Sie sind auf Seite 1von 19

Gainesboro Machine Tools

Corporation
Agenda
• Introduction – Company background
• Dividend payment decisions
• Policy analysis
– Zero dividend payout – pros and cons
– 40% or $0.2 per share – pros and
cons
– Residual-dividend payout – pros and
cons
• Conclusion
Company background
• Founded in 1923
• In early days, it has designed and manufactured a number
of machinery parts, including metal presses, dies and
molds. By 1975, it has evolved as innovative producer of
industrial machinery and machine tools.
• In 1980, entered in CAD/CAM and established itself as
industry leader
• Aggressive entry of large foreign firms damped sales
• The recent restructuring has improved efficiency and
development of Artificial Workforce. System.
• The company is expected to have good growth in future
Dividend history
• For three years in a row since 2000, dividends had
exceeded earnings
• In 2003, dividends were decreased to a level below
earnings
• Despite losses in 2004, small dividend was declared
• It has not paid dividend in 2005 although it had committed
earlier to pay sometime in 2005
Dividend payment decisions
• Dividends is considered as a yardstick of a company's
prospects
• Typically, mature, profitable companies pay dividends
• If a company with a history of consistently rising dividend
payments suddenly cuts its payments, investors should
treat this as a signal that trouble is looming
• Steady or increasing dividends is certainly reassuring,
investors are wary of companies that rely on borrowings
to finance those payments
• Holding onto profits might lead to excessive executive
compensation, sloppy management, and unproductive
use of assets
Factors influencing dividend
decisions
There are three main factors that may influence a

firm's dividend decision:


– Free-cash flow
– Dividend clienteles
– Information signalling
The Free Cash Flow
Theory
• The firm pays out, as dividends, any cash that is surplus
after it invests in all available positive net present
value projects.
• It does not explain the observed dividend policies of real-
world companies
• Most companies pay relatively consistent dividends from
one year to the next and managers tend to prefer to pay
a steadily increasing dividend rather than paying a
dividend that fluctuates dramatically from one year to
the next
Dividend clienteles
• A particular pattern of dividend payments may suit one
type of stock holder more than another
• A retiree may prefer to invest in a firm that provides a
consistently high dividend yield, whereas a person with a
high income from employment may prefer to avoid
dividends due to their high marginal tax rate on income
• A key criticism of the idea of dividend clienteles is that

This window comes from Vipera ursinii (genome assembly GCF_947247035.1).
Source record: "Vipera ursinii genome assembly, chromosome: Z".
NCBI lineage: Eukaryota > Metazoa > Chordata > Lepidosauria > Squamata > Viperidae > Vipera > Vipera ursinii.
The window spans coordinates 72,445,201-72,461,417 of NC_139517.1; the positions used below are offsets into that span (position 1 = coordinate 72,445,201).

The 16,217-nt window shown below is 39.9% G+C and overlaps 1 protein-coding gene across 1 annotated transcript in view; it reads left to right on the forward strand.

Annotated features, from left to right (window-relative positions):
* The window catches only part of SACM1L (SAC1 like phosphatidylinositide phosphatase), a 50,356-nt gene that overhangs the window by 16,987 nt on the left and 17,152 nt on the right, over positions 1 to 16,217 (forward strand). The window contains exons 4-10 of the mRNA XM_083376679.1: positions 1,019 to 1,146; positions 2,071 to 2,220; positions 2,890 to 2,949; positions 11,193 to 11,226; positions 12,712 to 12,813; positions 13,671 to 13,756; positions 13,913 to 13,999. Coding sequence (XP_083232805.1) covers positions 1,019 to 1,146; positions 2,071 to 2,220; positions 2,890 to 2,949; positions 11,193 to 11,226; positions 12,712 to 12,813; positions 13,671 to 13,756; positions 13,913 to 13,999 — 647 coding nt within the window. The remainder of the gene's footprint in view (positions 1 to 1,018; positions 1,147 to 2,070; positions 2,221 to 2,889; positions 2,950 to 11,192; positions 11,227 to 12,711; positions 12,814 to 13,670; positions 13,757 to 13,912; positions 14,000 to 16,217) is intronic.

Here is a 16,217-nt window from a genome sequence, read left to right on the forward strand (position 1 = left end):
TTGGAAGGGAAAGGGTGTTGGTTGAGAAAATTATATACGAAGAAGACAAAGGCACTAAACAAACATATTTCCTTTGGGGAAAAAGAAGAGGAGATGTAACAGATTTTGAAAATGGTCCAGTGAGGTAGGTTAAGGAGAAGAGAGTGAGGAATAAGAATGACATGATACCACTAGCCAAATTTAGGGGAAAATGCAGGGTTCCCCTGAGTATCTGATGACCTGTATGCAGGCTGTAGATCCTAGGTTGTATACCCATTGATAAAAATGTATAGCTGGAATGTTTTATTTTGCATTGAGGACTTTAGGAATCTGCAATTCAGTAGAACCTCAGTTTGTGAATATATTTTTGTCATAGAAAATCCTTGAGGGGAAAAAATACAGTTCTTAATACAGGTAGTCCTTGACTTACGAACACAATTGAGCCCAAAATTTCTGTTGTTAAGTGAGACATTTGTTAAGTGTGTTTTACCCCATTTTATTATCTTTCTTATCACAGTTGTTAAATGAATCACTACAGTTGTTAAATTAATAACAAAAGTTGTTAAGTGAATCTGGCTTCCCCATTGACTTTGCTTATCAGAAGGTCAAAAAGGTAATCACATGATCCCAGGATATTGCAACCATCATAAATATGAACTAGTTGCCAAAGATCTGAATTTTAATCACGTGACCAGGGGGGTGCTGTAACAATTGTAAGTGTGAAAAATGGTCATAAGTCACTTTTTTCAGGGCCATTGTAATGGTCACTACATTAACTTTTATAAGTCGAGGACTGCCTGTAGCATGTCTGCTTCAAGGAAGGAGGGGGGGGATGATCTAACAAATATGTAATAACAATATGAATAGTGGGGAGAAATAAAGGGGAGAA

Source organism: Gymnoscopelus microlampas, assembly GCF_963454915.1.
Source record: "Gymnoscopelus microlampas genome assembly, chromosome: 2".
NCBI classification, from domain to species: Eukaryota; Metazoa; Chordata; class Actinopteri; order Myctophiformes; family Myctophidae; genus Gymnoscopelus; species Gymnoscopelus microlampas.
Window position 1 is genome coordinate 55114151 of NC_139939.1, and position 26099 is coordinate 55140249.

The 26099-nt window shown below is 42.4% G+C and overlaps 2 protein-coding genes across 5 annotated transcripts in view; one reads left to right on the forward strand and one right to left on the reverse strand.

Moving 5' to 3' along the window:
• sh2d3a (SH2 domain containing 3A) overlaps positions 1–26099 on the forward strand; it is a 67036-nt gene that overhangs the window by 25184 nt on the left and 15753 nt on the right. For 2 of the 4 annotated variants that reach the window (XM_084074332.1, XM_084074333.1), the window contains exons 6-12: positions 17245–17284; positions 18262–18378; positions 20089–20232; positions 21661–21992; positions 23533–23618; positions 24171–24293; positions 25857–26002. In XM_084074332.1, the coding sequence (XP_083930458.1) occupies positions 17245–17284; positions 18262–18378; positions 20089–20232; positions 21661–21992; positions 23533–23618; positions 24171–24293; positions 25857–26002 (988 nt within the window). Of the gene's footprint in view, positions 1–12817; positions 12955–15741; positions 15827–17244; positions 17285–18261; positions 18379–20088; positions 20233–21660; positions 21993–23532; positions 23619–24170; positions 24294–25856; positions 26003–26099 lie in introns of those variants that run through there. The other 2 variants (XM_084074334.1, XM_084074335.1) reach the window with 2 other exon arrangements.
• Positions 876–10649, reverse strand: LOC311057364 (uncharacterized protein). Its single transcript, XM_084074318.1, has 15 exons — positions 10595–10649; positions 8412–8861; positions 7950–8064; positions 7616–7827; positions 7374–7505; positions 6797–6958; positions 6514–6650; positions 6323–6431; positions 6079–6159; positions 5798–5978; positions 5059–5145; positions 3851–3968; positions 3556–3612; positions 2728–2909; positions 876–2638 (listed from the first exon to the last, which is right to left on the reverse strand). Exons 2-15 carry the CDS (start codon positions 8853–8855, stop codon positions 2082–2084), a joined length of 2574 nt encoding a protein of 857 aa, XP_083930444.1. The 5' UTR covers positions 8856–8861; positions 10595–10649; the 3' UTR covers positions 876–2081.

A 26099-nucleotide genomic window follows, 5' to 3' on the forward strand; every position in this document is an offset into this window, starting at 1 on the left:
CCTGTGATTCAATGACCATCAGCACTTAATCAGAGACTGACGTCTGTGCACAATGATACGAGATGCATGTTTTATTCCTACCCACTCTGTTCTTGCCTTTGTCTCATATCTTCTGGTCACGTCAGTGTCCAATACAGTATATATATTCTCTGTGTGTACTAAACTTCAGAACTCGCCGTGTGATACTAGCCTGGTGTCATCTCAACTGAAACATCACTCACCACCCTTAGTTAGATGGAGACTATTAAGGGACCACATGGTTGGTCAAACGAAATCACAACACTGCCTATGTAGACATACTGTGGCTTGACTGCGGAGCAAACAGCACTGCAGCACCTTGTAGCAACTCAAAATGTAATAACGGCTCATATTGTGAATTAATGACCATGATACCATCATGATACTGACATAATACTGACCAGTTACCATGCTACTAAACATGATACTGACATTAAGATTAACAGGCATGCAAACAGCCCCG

investors do not need to rely upon the firm to provide the
pattern of cash flows that they desire. An investor who
would like to receive some cash from their investment
always has the option of selling a portion of their holding.
Information signalling
• Stock prices tend to increase when an increase in dividends
is announced and tend to decrease when a decrease or
omission is announced
• Managers have more information than investors about the
firm, and such information may inform their dividend
decisions, which is considered as an indication of firm’s
health
• As managers tend to avoid sending a negative signal to the
market about the future prospects of their firm, this also
tends to lead to a dividend policy of a steady, gradually
increasing payment.
Zero dividend
• Pros
– It’s a growing company and needs the
plough back the retained earnings
– Borrowing for dividend can be
avoided
– Can be positioned as high growth and
high technology firms
– More and more companies are not
paying dividends
– Cash flow will be positive by 2007
Zero dividend
• Cons
– Commitment!
– Value oriented investors(13%), Long-
term retirement people(26%)
• they need dividends
– DPS fallen from 1.03 to near zero
• Stock brokers have a negative
sentiments


40 percent dividend
• Pro’s
– Inline with expectation
– 0.8$/share , the highest since 2001
– Show positive sign of confidence
– Inline with growth
– Will stay within the 40% debt/equity
ratio
• Will increase by 10%( a total of ~
20%)
40 percent dividend
• Con’s
– Unnecessary increase in debt
– Growth company needs to plough
back
– 15% growth is too optimistic
– Positive cash flow will be happen only
in 2011, else in 2007 itself!
• Even with a 15% growth
– If the growth is 10%
Projection 2005 2006 2007 2008 2009 2010 2011
s – $ (30.4) $ (25.3) $ (23.1) $
Excess (24.7)
$ (18.1) $ (25.7) $ (12.0)


Residual dividend payout

• Pro’s
– Giving back only excess retained
earnings
• Con’s
– Dividend may not be constant
• The company’s image might be
hampered
Repurchase
• Pro’s
– Will instill confidence
• In turn increase the share price
– Increase EPS
– Reduce the dilution
• Con’s
– As of now they have to take debt to
buy back shares


Corporate image advertising
• Pro’s
– Will increase the brand awareness
– Might increase share price
– Long term intangible asset
• Con’s
– Is it required now ?
– Its not proven, its speculative
– High cost
Suggestion
• Need to restore confidence and need
to be growth oriented
– They need to pay dividend or
repurchase of stock
• Paying dividend is better
– With 40% the cash flow will become
positive only in 2011
– But with 30% it will happen in 2009
itself!
• Its also safe(10% -20% growth should
accompany a dividend of 30%-50%)
• Its in sync with the industry average
• Thank You

 